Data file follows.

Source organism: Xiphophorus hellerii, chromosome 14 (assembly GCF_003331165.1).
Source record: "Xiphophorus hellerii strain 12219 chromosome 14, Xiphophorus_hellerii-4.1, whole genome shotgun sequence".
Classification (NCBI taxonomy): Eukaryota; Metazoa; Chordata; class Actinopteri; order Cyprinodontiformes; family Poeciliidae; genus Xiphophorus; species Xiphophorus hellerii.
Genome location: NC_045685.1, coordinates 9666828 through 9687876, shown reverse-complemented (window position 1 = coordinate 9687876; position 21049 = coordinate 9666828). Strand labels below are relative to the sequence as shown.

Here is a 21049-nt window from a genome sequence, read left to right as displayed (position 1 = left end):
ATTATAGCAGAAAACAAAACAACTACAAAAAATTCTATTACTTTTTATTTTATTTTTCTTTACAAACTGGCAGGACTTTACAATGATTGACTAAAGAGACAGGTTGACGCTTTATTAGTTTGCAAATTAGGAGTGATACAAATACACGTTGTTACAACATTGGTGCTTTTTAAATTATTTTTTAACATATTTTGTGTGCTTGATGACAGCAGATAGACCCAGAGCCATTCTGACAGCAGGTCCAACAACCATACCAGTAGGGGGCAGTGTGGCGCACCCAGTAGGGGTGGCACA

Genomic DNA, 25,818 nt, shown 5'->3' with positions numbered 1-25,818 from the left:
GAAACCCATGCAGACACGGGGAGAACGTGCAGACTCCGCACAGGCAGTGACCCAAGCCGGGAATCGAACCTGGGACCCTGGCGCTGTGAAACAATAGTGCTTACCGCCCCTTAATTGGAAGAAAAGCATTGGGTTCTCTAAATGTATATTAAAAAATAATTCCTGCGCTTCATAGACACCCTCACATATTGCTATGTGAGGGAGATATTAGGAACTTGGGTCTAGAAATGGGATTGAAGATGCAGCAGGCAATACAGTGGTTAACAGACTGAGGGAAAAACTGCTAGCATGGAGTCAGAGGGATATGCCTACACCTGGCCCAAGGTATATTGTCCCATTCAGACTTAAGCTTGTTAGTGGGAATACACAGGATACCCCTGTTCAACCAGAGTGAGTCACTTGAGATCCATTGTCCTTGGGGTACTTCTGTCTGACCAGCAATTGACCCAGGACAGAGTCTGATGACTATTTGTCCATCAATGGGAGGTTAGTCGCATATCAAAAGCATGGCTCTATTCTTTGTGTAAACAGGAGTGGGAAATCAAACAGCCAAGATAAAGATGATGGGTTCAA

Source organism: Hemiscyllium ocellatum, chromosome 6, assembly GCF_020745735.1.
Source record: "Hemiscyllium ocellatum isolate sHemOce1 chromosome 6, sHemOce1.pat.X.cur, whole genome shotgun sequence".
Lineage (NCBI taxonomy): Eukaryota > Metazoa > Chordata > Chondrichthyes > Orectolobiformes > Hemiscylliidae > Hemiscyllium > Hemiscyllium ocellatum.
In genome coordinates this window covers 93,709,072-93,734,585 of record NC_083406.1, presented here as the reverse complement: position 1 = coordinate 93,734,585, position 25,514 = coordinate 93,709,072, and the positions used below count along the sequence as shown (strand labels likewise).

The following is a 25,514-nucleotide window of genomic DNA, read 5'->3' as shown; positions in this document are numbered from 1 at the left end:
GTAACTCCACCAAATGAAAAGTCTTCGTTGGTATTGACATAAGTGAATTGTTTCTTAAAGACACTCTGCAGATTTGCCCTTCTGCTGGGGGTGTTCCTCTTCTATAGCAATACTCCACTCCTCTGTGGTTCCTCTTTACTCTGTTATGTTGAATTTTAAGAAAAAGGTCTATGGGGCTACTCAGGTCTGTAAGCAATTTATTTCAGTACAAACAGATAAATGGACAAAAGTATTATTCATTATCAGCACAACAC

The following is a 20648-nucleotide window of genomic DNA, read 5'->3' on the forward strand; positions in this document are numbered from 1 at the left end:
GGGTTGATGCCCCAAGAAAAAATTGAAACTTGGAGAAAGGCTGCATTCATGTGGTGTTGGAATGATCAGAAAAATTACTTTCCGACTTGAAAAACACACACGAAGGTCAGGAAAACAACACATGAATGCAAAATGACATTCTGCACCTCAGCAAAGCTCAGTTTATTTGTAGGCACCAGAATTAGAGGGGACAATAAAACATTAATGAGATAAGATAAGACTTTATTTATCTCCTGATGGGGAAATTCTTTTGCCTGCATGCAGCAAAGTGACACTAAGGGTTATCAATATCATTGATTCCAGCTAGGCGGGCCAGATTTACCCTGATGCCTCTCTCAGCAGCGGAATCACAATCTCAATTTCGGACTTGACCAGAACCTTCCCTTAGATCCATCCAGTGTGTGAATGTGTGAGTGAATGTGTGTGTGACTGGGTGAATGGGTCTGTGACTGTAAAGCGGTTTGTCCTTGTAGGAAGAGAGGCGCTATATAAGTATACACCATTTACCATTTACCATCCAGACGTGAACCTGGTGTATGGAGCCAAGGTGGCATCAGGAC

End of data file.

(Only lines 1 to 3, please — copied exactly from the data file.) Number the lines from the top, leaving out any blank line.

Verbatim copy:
Source organism: Xiphophorus hellerii, chromosome 14 (assembly GCF_003331165.1).
Source record: "Xiphophorus hellerii strain 12219 chromosome 14, Xiphophorus_hellerii-4.1, whole genome shotgun sequence".
Classification (NCBI taxonomy): Eukaryota; Metazoa; Chordata; class Actinopteri; order Cyprinodontiformes; family Poeciliidae; genus Xiphophorus; species Xiphophorus hellerii.